Reader’s links for October 15 – 2016

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Thank you all for those that take the effort to assist this site in keeping the public informed. Below, typically people can find the latest enemy propaganda, news items of related materials from multiple countries and languages, op-eds from many excellent sites who write on our topics, geopolitics and immigration issues and so on.

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Canadian artist and counter-jihad and freedom of speech activist as well as devout Schrödinger's catholic

83 Replies to “Reader’s links for October 15 – 2016”

  1. IRAQ – US military ‘begins shelling’ ISIL in Mosul</strong

    The U.S. military deployed to the east of Iraq’s Mosul has started shelling Islamic State of Iraq and the Levant (ISIL) targets as part of an operation to retake the city, a Peshmerga commander said on Oct. 15, state-run Anadolu Agency has reported.

    Peshmerga Commander Omer Huseyin told the agency that American howitzers, deployed some 20 kilometers (12.4 miles) away from Mosul city center, were hitting ISIL targets.

    Huseyin said the U.S.-led coalition warplanes also hit areas where ISIL militants were positioned.

    "The Daesh [ISIL] terrorists started burning tires to block the view of the warplanes after international coalition forces struck the area," he added.

    "Daesh terrorists also started burning the petroleum filled in their ditches, which they have dug around the city."

    Meanwhile, earlier reports had suggested that the grand operation to retake Mosul from ISIL begun late on Oct. 15.

    Both Pentagon and the U.S. Central Command stated such operation had not begun yet, as reported by the Anadolu Agency.

    In addition, Turkish Prime Ministry sources also said there was no Turkish military presence in the operation yet, private broadcaster CNN Türk reported.

    According to sources, Ankara also warned Washington of Shia forces to not to enter the region, saying that it would trigger a sectarian war which would last for hundred years.

    The U.S. and French jets were also bombing ISIL targets in the east of Mosul, according to private broadcaster NTV.

    The attacks late on Oct. 15 were steps to increase military build-up and narrow the circle down ahead of a ground offensive, the channel said quoting security sources.

    In mid-2014, ISIL captured the northern city of Mosul and overran vast swathes of territory in northern and western Iraq. It remains in control of several parts of the country, including Mosul.

    The Iraqi army and its allies are now gradually advancing on Mosul, which officials in Baghdad have vowed to “liberate” by year’s end.

    RT-Iraq: Govt. forces bring in reinforcements for Mosul offensive

    • Turkey’s Erdogan says Iraq cannot handle Mosul assault alone

      Turkish President Tayyip Erdogan said on Saturday that Iraq could not deal alone with driving Islamic State from the city of Mosul and that the presence of Turkish forces in a nearby military camp was an insurance against attacks on Turkey.

      Turkey has been locked in a row with Iraq’s central government about the presence of Turkish troops at the Bashiqa camp in northern Iraq, and over who should take part in the planned U.S.-backed assault on Mosul.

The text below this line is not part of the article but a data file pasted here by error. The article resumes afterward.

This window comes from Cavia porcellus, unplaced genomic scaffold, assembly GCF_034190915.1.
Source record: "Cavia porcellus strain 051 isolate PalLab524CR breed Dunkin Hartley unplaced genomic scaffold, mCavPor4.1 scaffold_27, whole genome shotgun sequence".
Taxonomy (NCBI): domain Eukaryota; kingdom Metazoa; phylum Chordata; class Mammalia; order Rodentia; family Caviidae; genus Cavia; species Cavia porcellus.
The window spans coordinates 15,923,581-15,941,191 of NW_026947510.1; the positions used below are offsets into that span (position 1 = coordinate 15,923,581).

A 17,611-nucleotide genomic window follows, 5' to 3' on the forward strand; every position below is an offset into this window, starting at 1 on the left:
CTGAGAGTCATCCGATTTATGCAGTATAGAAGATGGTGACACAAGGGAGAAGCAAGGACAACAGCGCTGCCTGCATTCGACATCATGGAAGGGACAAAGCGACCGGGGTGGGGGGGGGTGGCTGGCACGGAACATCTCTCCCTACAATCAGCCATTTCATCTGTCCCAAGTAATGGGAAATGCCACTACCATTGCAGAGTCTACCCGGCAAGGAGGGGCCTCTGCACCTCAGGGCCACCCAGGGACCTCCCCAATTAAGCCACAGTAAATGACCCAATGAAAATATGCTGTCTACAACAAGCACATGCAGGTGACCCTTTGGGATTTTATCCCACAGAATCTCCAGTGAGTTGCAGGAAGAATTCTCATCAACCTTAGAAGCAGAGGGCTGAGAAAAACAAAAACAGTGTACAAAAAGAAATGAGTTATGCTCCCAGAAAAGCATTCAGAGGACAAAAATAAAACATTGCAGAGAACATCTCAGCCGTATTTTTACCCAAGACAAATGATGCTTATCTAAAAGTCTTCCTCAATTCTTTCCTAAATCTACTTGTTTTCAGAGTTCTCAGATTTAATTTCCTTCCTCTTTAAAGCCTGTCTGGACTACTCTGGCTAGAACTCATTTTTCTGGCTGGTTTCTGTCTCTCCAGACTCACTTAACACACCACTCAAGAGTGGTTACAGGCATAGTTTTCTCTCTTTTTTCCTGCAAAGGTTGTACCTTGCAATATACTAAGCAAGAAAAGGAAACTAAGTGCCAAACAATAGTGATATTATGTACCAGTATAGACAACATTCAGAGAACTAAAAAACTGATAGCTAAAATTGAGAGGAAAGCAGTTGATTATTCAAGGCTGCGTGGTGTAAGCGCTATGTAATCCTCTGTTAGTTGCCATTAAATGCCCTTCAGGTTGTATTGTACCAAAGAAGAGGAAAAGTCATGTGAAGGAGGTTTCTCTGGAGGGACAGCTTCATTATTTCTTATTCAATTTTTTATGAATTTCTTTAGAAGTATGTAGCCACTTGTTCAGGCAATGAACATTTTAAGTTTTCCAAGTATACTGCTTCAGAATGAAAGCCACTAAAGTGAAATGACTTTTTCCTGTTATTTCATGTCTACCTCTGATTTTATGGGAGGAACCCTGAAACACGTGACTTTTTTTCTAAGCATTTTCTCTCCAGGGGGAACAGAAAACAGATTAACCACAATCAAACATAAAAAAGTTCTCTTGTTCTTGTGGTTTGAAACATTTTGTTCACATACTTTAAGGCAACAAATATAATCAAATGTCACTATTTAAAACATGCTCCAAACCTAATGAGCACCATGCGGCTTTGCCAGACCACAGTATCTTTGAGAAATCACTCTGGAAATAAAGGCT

“We won’t let Mosul be given to Daesh (Islamic State) or any other terrorist organisation. They say Iraq’s central government needs to approve this but the Iraqi central government should first deal with their own problems,” Erdogan said.

      “Why did you let Daesh enter Iraq? Why did you let Daesh enter Mosul? They were almost going to come to Baghdad. Where are you, the central government of Iraq?” he said in a speech at a ceremony in the Black Sea town of Rize, broadcast live on TV.

      Iraq’s Prime Minister Haider al-Abadi reiterated on Saturday that the Turkish troops have deployed in Iraq without the authorization of the government.

      “I won’t allow the Turkish forces to take part in the operations to liberate Mosul in any possible way,” he added in comments aired on Iraqi state TV.

      Turkey fears that Shi’ite militias, which the Iraqi army has relied on in the past, will be used in the planned Mosul offensive, expected to start this month, stoking sectarian unrest and triggering an exodus of refugees.

      Turkish soldiers have been training Sunni Muslim and allied Kurdish peshmerga units at the Bashiqa camp near Mosul, and want them to be involved in the assault.

      “Nobody should talk about our Bashiqa base. We will stay there. Bashiqa is our insurance against any kind of terrorist activities in Turkey,” Erdogan said.

      The United States has said any foreign forces in Iraq should have the approval of Baghdad.

  2. Father of Calais migrant boy who moved Lily Allen to tears unmasked as ISLAMIST FIGHTER (express, Oct 16, 2016)

    “THE 13-year-old Calais migrant who moved Lily Allen to tears and compelled her to apologise on behalf of Britain is the son of former Islamist fighter, it has been revealed.

    The tearful pop star was ridiculed for telling migrant boy Shamsher Sherin she was sorry “we put you in the hands of the Taliban”, while volunteering for a charity in the Calais Jungle last week.

    But it turns out Shamsher’s father fought with the Islamist Mujahideen in Afghanistan and only fled the country because he feared the UK-backed Afghan Northern Alliance.

    Hazrat Gul Sherin came to Britain on the back of a lorry and was handed benefits and a job on a construction site.

    Before he fled Afghanistan in 2005, Mr Sherin was a staunch supporter of Sunni warlord Gulbuddin Hekmatyar, who led militia group Hezb-e Islami, and was dubbed the “Butcher of Kabul” for the campaign of death and destruction he waged to gain control of Afghanistan’s capital in the 1990s.

    Despite supporting the leader, known for executing intellectuals and attacking women with acid, Hazrat was allowed to stay in the UK after sneaking into the country.

    He went on to claim benefits for seven years while living in Birmingham until 2012, when his application for asylum was granted and he began working on building sites.

    Mr Sherin then returned to Afghanistan for two three-month holidays, despite having claimed that he feared for his life there.

    He told the Mail on Sunday: “I was not escaping the Taliban. I had been a commander for Gulbuddin Hekmatyar and the Hezb-e Islami for many years and was put in charge of the village of Shershia in Jalalabad.